This static test fire of one of SpaceX’s Falcon Heavy booster may not actually be sending any rockets to space, but it does put off a lot of exhaust. The bulk of that is actually steam, as SpaceX founder and CEO Elon Musk pointed out on Twitter following the release of the test fire footage – and there will be three times as much of it when the Falcon Heavy actually launches, since it’ll use three of these boosters to propel its considerable bulk into orbit.
The side booster test actually happened last week in McGregor, Texas, where SpaceX has a testing and development facility. It’s a key step as SpaceX prepares to launch the Falcon Heavy for the first time late this year, with a tentative timeframe of summer provided the Cape Canaveral LC-40 launch site is fully repaired and operational in time.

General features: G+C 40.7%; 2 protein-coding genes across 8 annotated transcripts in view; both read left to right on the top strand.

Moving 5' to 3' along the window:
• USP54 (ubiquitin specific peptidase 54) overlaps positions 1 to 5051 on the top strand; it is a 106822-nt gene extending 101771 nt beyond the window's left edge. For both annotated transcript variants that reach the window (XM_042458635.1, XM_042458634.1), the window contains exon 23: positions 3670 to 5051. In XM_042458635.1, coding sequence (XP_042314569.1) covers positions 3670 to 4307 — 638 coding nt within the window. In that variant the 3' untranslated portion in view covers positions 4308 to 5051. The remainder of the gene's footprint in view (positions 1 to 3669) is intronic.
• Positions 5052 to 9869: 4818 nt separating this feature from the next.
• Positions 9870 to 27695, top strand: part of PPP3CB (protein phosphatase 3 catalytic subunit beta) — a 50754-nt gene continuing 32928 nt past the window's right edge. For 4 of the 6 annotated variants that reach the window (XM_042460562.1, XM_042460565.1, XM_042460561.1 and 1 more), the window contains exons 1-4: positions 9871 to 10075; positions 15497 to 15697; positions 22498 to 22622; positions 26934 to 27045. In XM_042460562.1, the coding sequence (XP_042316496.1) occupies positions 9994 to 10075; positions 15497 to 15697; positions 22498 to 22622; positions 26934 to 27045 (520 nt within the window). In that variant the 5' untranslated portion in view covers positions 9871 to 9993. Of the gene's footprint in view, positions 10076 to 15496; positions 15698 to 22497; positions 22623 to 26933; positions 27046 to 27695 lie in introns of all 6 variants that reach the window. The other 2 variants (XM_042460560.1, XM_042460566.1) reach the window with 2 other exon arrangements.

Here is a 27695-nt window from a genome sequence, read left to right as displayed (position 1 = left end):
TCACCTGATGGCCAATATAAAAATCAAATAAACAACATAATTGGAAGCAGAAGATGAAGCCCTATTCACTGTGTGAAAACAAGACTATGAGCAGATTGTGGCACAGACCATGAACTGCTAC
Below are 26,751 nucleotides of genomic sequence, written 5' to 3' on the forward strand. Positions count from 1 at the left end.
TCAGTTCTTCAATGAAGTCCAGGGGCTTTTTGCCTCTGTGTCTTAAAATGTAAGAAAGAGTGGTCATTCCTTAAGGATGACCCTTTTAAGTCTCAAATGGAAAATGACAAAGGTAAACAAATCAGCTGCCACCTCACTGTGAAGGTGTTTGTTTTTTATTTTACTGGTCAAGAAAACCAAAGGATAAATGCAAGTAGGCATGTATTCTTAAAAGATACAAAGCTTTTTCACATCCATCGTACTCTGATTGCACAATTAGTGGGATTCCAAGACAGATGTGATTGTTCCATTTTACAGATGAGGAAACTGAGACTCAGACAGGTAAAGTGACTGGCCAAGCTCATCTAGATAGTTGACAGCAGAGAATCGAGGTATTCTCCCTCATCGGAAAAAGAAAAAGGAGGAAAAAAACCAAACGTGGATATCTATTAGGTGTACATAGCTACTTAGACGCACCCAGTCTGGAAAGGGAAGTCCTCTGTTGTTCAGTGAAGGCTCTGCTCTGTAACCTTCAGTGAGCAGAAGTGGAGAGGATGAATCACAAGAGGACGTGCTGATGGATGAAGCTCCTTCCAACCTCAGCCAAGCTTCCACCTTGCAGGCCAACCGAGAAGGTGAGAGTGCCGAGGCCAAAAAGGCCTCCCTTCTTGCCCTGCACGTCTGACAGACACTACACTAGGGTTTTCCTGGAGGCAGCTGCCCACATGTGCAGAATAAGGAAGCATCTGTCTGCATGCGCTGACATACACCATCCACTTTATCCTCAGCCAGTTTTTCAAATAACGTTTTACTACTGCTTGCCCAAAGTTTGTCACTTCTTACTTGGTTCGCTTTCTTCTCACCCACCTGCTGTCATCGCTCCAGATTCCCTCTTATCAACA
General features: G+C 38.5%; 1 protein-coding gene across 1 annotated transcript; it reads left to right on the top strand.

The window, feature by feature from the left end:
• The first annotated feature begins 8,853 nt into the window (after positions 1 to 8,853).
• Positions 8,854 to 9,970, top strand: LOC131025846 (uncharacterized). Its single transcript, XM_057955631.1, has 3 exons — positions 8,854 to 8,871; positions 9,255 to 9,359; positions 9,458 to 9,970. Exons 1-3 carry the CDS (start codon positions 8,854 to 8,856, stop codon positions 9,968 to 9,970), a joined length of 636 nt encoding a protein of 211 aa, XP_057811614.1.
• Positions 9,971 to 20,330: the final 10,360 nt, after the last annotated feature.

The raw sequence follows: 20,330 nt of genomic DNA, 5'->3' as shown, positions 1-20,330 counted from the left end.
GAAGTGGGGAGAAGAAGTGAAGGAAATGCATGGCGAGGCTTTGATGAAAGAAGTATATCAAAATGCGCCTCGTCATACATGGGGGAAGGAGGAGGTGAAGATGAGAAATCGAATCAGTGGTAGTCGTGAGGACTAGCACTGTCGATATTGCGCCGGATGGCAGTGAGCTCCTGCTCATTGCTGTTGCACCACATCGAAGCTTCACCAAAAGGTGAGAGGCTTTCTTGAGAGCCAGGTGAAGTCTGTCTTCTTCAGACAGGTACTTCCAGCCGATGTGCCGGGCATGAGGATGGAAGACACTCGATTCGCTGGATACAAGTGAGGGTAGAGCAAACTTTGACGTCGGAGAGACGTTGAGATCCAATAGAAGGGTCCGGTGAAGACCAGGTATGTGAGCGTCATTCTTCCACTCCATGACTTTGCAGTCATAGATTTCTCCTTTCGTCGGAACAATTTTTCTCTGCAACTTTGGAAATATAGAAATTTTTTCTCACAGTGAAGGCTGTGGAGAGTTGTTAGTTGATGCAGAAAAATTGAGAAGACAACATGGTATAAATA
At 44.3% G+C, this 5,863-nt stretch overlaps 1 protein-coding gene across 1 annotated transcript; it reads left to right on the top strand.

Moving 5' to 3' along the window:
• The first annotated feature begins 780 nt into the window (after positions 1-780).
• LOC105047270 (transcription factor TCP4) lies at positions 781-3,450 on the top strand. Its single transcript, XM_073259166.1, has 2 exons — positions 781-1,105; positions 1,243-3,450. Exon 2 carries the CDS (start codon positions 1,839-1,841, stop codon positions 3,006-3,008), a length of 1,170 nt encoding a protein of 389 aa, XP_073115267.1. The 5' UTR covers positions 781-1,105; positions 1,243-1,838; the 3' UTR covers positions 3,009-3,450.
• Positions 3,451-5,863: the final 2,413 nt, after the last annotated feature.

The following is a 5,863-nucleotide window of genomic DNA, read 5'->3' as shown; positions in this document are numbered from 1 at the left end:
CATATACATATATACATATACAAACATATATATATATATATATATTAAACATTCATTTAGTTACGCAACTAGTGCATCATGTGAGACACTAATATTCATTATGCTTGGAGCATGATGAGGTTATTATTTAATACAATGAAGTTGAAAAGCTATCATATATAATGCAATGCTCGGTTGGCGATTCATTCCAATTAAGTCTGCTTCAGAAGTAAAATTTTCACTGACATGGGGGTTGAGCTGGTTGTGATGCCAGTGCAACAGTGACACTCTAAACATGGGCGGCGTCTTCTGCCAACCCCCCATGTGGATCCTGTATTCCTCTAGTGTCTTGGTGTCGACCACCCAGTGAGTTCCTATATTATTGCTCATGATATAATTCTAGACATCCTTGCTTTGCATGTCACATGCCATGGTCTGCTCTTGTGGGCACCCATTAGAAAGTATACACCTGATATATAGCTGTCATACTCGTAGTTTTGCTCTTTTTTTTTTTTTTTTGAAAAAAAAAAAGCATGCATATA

Falcon Heavy will be able to carry up to 46,700 lbs of cargo to geostationary transfer orbit when it’s ready to roll, and up to 140,700 lbs to low-earth orbit, though its max capacity will require configuring the rocket in an expandable configuration that won’t allow for reuse. As with Falcon 9, SpaceX will aim to reuse Falcon Heavy first stage rockes where possible in order to minimize the cost of launches.
If all goes to plan, Falcon Heavy will have the highest cargo capacity of any operational rocket today, which will put SpaceX in a very good position when it comes to its Mars ambitions and to being able to offer something unique to prospective commercial customers.